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Friday, February 7, 2014

Waste in healthcare

Becker's Hospital Review has a nice little write up called the 8 Types of Waste in Healthcare.  I think the article is great.  I have posted the article below, and I have added my own comments in red.

The term "waste" encompasses an array of definitions for hospitals and health systems, including wasted time, finances, steps and human potential, to name a few.  The profession of respiratory therapy is a perfect example of wasted potential.  Studies have proven that about 80% of the procedures performed by respiratory therapists is either a waste of time or delays time.  

Here are eight types of waste in healthcare, as defined by Mark Graban in his book Lean Hospitals, and shared in Ernst & Young's Health Care Industry Report 2013.

1. Defects. This includes all time spent doing something incorrectly and inspecting or fixing errors. One example of defect waste is the time spent looking for an item missing from a surgical case cart. In the 30 years I've been in the profession I can attest that administrators are more concerned with that you charted as compared with that you helped a patient. 

2. Over-production. This includes doing more than what is needed by the patient or doing it sooner than needed. A broad example of this is the performance of unnecessary diagnostic procedures.  An even better example is EKGs.  Since it's so easy to do, EKGs are a part of nearly every order set in the hospital.  Most EKGs that are ordered are merely to make sure a doctor (or hospital) covers his bases to make sure he doesn't get sued or to make sure the hospital gets reimbursed. Most EKGs are a complete waste of time.  

3. Transportation. Unnecessarily moving patients, specimens or materials throughout a system is wasteful. This type of waste is evident when the hospital has a poor layout, such as a catheter lab located a long distance from the emergency department.  Most RT departments are located in whatever space is left over after every other department is settled.  Most RT departments are stuffed in basements, old closets, or even old shacks on the other side of a river across the street from the hospital.  

4. Waiting. Waiting for the next event to occur or the next work activity can eat up time and resources. Patients waiting for an appointment is a sign of waste, as is employees waiting because their workloads are not level. If I had a dime for every stat EKG I've been called to do only to have to wait 10 minutes for the nurse to put in an IV, or a catheter, or to check a rectal temp, I'd have retired twenty years ago.  
5. Inventory. Hospitals create waste when they incur excess inventory costs, storage and movement costs, spoilage and waste. One example is letting supplies expire and then disposing of them, including out-of-date medications.  Respiratory therapy departments are notorious for wasting medical supplies.  Probably about half of the endotracheal tubes in RT storage bins are yellow.  This is, however, not necessarily the fault of anyone in particular.  It's just one of the things that must occur when you have to be prepared for every occasion.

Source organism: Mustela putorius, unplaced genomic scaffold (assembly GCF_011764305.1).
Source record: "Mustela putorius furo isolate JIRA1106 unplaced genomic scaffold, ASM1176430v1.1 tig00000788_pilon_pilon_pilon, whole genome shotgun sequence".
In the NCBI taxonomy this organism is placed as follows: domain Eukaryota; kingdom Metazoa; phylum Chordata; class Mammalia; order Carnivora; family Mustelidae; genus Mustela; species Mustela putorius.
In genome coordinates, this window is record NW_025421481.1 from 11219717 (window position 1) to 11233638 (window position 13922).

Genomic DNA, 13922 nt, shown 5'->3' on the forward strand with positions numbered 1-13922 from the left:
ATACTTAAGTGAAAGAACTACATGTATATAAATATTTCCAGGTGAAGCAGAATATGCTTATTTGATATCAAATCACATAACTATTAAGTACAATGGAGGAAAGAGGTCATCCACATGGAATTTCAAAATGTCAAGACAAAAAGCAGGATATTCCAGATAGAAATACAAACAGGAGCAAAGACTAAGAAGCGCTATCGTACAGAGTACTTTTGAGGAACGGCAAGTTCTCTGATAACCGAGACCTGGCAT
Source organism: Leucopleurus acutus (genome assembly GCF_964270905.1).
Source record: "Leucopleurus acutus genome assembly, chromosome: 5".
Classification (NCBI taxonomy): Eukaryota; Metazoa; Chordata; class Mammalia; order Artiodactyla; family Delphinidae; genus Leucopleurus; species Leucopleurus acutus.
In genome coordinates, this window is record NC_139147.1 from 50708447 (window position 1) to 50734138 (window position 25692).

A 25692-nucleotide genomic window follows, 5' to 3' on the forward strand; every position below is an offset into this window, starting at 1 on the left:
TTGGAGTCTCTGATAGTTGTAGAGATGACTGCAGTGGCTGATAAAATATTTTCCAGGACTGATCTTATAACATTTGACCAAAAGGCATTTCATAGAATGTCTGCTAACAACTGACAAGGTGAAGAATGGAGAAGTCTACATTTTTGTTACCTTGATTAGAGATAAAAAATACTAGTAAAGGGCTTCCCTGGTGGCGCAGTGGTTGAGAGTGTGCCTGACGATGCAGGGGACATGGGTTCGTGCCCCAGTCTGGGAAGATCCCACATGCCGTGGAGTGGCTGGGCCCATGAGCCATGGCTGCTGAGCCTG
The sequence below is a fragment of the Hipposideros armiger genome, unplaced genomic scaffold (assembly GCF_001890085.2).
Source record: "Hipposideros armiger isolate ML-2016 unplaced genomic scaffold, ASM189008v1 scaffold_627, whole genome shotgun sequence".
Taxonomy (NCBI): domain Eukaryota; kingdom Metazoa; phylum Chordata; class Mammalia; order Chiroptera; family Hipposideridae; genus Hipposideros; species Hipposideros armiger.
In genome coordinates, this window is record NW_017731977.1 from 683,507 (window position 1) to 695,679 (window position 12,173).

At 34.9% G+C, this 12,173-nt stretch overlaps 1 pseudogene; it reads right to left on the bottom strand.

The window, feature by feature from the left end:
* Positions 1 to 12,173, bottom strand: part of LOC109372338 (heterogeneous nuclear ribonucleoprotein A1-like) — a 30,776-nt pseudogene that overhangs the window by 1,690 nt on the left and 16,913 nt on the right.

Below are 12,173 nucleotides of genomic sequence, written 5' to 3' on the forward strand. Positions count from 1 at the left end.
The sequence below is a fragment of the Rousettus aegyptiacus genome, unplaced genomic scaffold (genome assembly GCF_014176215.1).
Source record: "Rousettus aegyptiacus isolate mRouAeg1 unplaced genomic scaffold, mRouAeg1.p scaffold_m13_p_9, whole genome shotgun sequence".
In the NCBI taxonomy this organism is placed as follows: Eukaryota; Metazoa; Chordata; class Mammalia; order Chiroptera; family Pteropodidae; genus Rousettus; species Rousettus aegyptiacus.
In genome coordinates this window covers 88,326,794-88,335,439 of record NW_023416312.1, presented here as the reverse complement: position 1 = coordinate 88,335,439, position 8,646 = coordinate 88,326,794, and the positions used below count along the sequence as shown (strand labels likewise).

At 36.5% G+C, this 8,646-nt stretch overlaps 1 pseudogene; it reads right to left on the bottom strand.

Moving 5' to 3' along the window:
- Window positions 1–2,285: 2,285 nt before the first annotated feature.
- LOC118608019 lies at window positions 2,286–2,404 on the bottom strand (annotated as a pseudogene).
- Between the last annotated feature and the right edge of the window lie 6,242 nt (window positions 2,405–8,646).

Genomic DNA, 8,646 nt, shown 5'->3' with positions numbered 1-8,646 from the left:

6. Motion. Do employees move from room to room, floor to floor and building to building more than necessary? That accounts for one type of waste. Lab employees may walk miles per day due to a poor hospital layout, for example.  Studies show that respiratory therapists walk an average of 20 miles a day.  The main reason for this is to perform procedures that are a waste of time or delay time.  So for those of you who say these wasteful therapies make money for the hospital and keep us at work, they also result in lots of wasteful steps.  

7. Over-processing. This describes work performed that is not valued by the patient or caused by definitions of quality that aren't aligned with patient needs. One example is extra data stamps put onto forms, but that data never being used. This is over my head and between my legs. 

8. Human potential. This waste is caused when employees are not engaged, heard or supported. Employees may feel burnt out and cease sharing ideas for improvement.  Most respiratory therapists develop some type of apathy and burnout due to the fact that our talents and knowledge are rarely utilized.  I have had doctors order breathing treatments for a wheeze, even though the RT has notified the doctor that it wasn't a wheeze but a larygospasm, or cardiac wheeze, or otherwise not bronchospasm.  I have had doctors order BiPAP to offset the pressure from a bloated stomach, or to too tick a patient off and increase his blood pressure.  I kid you not.  It is no wonder so many RTs develop apathy, or as Mr. Frea says, RATS

With all due respect, however, it's pretty much like this in any profession whereby you work with people.  Apathy is pretty much something that sets in regardless of your profession, and this should not be a reason to avoid the respiratory therapy profession.  We're just having fun here on this site. 

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1 comment:

migrainer said...

I laughingly state that the hospital placed our RT dept as a sanitary buffer zone between dinner (dietary) and the dead (morgue)